I'm a chocolate expert (well, other people call me that though I have a lot yet to learn) and while that gives me the ability to pick out flavours in everything from wine to coffee, it doesn't make me a wine expert. Understanding wine takes time and effort but I can at least help you on your way by giving you some helpful hints I have learned as I explored deeper into wine (and bubbly).
Now, nothing is going to help you become a wine snob better than drinking lots taking a course so I suggest while waiting to do that you experiment. The important thing in faking it is memorising a lot of facts and reading the label. Yes I can spot an Ecuadorian chocolate instead of a Colombian by smell but I've been sniffing chocolate for years. We're going to try and make you a fake expert in one article so cut yourself a bit of slack ;-)
No matter what you are about to read, the first real step is forgetting all that pretentious crap and drink small amounts across a number of producers and find your bliss. It doesn't matter if your bliss is a cheap Californian white or a Chateau Lafite 2003 - what matters is what you like *then* find the language to fake like you're an expert. I'm going to pick on Napa as my uncle lives there, Ontario as I am from there and Bordeaux as there is chocolate near there ;-)
Now - notebook ready? Remember to have one handy always for taking notes.
Wine is an organic and if you check the web, a Chateau Lafite 2004 is a few hundred while Chateau Lafite 2005 is over a grand. The reason is that the weather changed and one year was better than others. This happens in chocolate and Valrhona, recognising this, have now started releasing limited edition releases each year of mostly the same areas. If you want to look like a real expert, once you've picked your bliss, research the area and growing conditions. You can say things like "do you have anything besides the 2004? That was a terrible year and even the 2013 will be better if a bit green" how smart will you look?
Napa years: 1990 was a year of balance and perfect everything; 1995 was disastrous for weather leaving the grapes "late, light and luscious"; 2000 was a virtually perfect growing season and the blight of some years before had been recovered from; 2005 considered to be a signature year for Napa with everything again in perfect balance; 2010 was a disaster of weather but what wine did make it through was elegant and structured.
Ontario years: 2001 was a bad year as drought and late summer lead to lower yields but the complexity was increased while icewine was severely limited; 2004 had better weather meaning grapes produced good wines record icewine harvests; 2007 was another drought year with more complex flavours in the wine; 2010 is expected to be the best vintage of the decade so that is a good focus year and a safe bet for pretty much any Ontario wine if you want to choose by date.
Bordeaux years: 1970 was a mixed year but this wine is not a safe ordering bet as they are past their best now; 1980 was cold and wet and the wine produced was not good so while old it is terrible; 1990 is one of the top vintages of the decade with excellent, if slightly outside averages, weather and this year is hailed as the perfect year; 2000 a stunningly outstanding year the wines of this year are outstanding and a safe fake expert bet for the Bordeaux region; 2010 a good year although not the best be sure to avoid anything labelled merlot as the crop was hit by disease.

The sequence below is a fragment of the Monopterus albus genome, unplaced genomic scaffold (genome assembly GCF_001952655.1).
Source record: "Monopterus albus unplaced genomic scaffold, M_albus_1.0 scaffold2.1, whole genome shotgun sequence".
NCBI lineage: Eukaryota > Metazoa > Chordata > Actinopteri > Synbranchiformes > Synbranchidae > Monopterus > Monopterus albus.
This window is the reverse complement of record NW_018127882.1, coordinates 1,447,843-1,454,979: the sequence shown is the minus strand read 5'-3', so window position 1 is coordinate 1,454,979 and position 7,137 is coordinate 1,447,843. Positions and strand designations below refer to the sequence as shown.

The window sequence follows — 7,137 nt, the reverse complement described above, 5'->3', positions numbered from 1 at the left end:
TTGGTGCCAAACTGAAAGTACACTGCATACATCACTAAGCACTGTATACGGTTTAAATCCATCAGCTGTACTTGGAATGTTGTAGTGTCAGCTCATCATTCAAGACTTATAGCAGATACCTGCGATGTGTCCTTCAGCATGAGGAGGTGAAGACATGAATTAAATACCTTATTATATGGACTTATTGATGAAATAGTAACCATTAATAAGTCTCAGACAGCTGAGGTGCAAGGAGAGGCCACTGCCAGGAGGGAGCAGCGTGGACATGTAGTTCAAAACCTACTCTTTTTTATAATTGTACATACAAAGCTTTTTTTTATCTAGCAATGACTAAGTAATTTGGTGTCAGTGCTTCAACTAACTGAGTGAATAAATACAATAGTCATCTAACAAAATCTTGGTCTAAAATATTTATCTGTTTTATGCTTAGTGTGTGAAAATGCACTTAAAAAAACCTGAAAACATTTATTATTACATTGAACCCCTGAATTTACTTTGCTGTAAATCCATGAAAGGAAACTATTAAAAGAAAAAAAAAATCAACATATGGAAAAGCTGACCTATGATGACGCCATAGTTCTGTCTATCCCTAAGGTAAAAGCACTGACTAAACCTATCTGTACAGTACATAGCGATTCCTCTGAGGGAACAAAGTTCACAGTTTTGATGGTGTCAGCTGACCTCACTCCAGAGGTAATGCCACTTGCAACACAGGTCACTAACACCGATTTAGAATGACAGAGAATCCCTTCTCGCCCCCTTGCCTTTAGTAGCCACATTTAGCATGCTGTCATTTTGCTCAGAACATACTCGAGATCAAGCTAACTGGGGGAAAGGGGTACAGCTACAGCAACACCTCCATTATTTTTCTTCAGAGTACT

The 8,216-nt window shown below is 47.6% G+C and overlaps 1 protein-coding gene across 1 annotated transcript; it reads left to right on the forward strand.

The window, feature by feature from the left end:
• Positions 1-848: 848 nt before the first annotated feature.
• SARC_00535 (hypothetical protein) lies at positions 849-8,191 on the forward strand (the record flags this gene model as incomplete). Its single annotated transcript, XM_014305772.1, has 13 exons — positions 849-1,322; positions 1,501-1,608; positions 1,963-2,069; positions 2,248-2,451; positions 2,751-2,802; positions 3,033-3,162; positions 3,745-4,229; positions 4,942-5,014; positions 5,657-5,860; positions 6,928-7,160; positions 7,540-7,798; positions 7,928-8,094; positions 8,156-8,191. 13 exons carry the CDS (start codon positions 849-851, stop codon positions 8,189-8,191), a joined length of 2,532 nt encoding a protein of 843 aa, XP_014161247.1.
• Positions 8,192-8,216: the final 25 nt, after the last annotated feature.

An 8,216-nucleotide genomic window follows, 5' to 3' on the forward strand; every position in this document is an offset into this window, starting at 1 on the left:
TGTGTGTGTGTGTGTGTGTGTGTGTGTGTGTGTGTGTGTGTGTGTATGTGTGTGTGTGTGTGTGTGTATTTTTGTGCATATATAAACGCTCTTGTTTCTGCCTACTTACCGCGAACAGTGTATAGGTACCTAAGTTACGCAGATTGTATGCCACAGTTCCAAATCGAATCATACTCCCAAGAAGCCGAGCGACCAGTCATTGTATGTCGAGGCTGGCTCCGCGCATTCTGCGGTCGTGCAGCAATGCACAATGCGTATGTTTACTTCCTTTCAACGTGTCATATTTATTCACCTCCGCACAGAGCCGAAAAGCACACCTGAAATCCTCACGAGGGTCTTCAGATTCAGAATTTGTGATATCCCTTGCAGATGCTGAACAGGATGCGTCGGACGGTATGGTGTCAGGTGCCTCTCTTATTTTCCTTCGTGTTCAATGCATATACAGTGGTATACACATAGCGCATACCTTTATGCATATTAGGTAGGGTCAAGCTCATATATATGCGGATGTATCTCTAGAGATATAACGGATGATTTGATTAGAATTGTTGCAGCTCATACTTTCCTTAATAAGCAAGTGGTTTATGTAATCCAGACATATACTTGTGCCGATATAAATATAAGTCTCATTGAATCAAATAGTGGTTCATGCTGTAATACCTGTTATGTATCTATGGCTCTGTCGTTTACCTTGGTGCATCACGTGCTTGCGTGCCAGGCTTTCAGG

Wine is affected by where it grows just like chocolate. If you take a vine growing tempranillo from Spain and plant it in Australia it will not taste the same. Just as if you take a forrestaro cocoa tree from Ghana and plant it in Vietnam. The resulting chocolate will have different flavour notes. That means a merlot from California is going to taste different to a merlot from Bordeaux. So for example the climate in Bordeaux is warm to hot and so the flavours will be black berries (blackberry, black plum and black cherries) to fruitcake (dries purple/black fruit) and chocolate whereas Napa is cool to medium meaning you'll get more red berries (strawberries, plums, etc) tending into the purple/black fruits. If you say "ah I'm getting a bit of rich plumminess from this merlot" you'll often be right. You will need to brush up on your geography unfortunately.
As with chocolate, there is more than just red and white in the grape world (as I hope you already realise). In the chocolate world we have three or four major groupings, under which there are a significant number of sub groupings and this continues to be argued about. With wine, there are recognised varietals and areas they are 'allowed' to grow in as well as those who grow those varieties outside the designated area and new varieties that evolve such as the white tempranillo. For now I'd stick to the staples of the wine world - Cabernet Sauvignon, Merlot, Syrah, Malbec, Pinot Noir, and Zinfandel. If only one variety (like merlot) is mentioned on the label then the wine is called varietal and named after the grape with a capital initial (Merlot).